Wednesday, February 6, 2008

Thorson is on steep learning curve

Stennett replacement learning the legislative process

Express Staff Writer

Jon Thorson

Jon Thorson is a man getting his feet wet.

The former mayor of Sun Valley and a member of the Blaine County Planning and Zoning Commission was appointed last week to serve in the Idaho Senate while Senate Minority Leader Clint Stennett, D-Ketchum, undergoes treatment for apparent brain cancer.

Stennett was released from St. Alphonsus Regional Medical Center in Boise on Thursday, Jan. 31, after surgery for what his office called "swelling" of the brain. After the surgery, the Senate Minority Office issued a news release stating that Stennett will receive radiation and chemotherapy treatments but intends to return to his Senate duties as soon as his treatment schedule allows.

"Sen. Stennett is feeling good and is healing better than expected," the Jan. 31 news release said. The release did not elaborate on the surgery or on Stennett's condition.

Thorson said Tuesday morning he hadn't talked with Stennett in a few days, but said he believed Stennett would return to the hospital this week to have sutures removed from his scalp.

"I know he wants to return during treatment, as soon as possible," Thorson said.

But in the meantime, that means the mayor-turned-senator has a lot to learn.

"It took some time to figure out the procedures and policies and to figure out how things work," Thorson said, adding that legislators of all ilks have been very helpful. "Clint just has great standing on both sides of the aisle with all of his colleagues here."

Not only is Thorson figuring out how the legislative process works, but he's attempting to sort out Stennett's positions and bills as well.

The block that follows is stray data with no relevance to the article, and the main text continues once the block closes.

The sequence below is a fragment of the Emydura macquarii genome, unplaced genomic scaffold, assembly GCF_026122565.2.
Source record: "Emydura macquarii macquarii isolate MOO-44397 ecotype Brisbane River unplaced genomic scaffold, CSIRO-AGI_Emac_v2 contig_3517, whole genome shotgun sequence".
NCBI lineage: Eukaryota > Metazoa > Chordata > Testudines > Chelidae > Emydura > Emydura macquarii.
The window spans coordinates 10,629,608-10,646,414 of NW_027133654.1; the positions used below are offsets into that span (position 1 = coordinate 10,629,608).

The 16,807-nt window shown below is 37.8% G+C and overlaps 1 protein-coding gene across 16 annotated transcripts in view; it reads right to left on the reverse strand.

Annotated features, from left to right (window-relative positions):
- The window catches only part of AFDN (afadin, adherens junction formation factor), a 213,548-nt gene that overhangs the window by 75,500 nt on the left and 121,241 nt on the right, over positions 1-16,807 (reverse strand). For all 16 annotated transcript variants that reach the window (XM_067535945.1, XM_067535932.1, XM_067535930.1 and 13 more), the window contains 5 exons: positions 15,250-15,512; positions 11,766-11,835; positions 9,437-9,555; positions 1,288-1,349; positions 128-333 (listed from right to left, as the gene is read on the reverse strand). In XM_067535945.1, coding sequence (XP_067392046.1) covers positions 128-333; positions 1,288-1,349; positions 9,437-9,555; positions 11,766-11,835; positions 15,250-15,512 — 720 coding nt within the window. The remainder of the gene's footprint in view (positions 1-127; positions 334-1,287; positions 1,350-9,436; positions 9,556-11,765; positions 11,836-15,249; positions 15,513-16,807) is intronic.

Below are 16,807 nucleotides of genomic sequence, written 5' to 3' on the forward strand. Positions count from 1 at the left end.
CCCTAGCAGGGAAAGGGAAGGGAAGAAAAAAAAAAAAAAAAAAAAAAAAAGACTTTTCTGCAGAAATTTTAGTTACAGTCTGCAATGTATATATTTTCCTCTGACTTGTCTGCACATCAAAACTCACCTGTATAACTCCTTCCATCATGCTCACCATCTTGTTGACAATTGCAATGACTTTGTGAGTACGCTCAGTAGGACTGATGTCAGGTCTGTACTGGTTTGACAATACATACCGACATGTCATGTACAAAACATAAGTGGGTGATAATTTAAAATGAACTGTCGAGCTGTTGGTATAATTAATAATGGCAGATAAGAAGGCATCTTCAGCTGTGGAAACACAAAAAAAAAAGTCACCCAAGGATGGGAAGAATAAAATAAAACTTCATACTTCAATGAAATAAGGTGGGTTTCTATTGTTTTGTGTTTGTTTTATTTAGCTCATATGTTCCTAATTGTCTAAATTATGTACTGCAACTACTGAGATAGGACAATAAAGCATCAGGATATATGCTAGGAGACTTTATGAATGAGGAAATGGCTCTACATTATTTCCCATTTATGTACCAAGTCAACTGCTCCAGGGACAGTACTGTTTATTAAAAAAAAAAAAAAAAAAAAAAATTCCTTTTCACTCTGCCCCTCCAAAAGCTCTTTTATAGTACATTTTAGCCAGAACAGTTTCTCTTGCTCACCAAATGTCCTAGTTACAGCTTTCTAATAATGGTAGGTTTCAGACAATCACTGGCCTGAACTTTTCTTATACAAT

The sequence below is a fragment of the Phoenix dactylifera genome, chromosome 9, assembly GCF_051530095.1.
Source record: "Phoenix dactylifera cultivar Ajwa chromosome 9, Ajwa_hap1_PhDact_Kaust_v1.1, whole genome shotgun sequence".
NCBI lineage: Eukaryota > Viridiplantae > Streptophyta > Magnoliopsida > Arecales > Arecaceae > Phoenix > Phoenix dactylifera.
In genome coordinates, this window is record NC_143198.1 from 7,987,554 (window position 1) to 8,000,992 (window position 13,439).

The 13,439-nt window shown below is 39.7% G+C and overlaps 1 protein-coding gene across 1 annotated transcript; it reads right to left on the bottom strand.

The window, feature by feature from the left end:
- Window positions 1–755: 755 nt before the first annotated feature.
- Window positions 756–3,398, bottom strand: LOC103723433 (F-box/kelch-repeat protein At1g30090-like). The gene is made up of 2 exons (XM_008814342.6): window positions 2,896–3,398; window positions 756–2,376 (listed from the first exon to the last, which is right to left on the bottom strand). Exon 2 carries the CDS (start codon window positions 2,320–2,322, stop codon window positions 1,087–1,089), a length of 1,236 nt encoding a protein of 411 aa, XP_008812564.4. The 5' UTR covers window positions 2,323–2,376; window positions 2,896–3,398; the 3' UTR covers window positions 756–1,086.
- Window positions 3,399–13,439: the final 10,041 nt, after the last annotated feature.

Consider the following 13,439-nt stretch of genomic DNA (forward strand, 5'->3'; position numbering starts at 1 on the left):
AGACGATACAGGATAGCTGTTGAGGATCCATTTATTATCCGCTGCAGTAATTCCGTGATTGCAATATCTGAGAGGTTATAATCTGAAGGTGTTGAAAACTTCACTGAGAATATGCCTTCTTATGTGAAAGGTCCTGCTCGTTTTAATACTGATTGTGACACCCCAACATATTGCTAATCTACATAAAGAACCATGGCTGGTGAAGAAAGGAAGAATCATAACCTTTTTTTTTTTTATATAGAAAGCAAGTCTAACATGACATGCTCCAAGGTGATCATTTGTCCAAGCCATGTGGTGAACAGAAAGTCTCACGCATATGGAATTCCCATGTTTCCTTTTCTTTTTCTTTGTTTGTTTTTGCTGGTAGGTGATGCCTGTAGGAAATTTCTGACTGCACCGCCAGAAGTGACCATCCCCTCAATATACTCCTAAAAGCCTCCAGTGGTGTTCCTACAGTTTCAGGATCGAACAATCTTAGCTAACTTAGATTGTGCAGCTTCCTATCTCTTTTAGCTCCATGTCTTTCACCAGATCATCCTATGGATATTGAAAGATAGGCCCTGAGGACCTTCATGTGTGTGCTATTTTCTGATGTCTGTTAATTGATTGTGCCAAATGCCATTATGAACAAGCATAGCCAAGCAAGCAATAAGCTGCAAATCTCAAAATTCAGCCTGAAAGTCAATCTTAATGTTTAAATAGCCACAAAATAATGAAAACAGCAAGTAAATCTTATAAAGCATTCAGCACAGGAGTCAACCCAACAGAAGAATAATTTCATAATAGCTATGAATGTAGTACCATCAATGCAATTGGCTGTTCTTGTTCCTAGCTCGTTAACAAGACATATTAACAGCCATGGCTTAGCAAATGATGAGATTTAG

"I'm looking for Clint's position," Thorson said. "And if I have a problem with his position, then I will talk with him about it. When I first came in to talk with him briefly before his operation, he said, 'Vote your conscience. Vote who you are. You're interested in the state, the community.'"

The committee meetings are where most of the substantive education is occurring, Thorson said.

"The conversations that come up there—there are certain of Clint's bills that are in committee. My colleagues have more information about them than I do because they've been with them from the beginning. There's only been debate on one bill, and that bill was making dog fighting a felony. When I read the bill I instantly had a position just based on who I am and what I think about that."

The bill passed, and without Thorson's participation in the debate.

"All of my issues and thoughts were covered by other debaters," he said. "I did not participate in the manner I wanted to."

Thorson said he does not intend to pursue a career as a state lawmaker, but added that the experience he is gaining is helping him understand issues pertinent to Blaine County. In Blaine County, debate on growth is often framed by home construction.

"We'd better wake up to the fact that when we start preserving Blaine County for agriculture, are we talking about historical agriculture, or are we talking about what this (dairy and farming) industry can become in terms of increased density?" he asked.

He said the lawmaking process at the Legislature is far more formal and structured than in the city of Sun Valley. Also, the debates in Boise are better informed.

"If some of the people I've run up against at the Sun Valley City Council had been informed like these people have to be, we (the Sun Valley City Council) wouldn't have made some decisions on hearsay."

And when push comes to shove, Thorson said, his job is to fill in temporarily.

"I want to do well by Clint, so I try to get up to speed as best as I can, and get up to speed fast," he said. "At night, after I say a prayer for Clint's wellbeing, I hurry back to work."

Thorson said he believes it will take Stennett about a week to get organized. When that happens, he said, "how he wants to proceed will be up to him."

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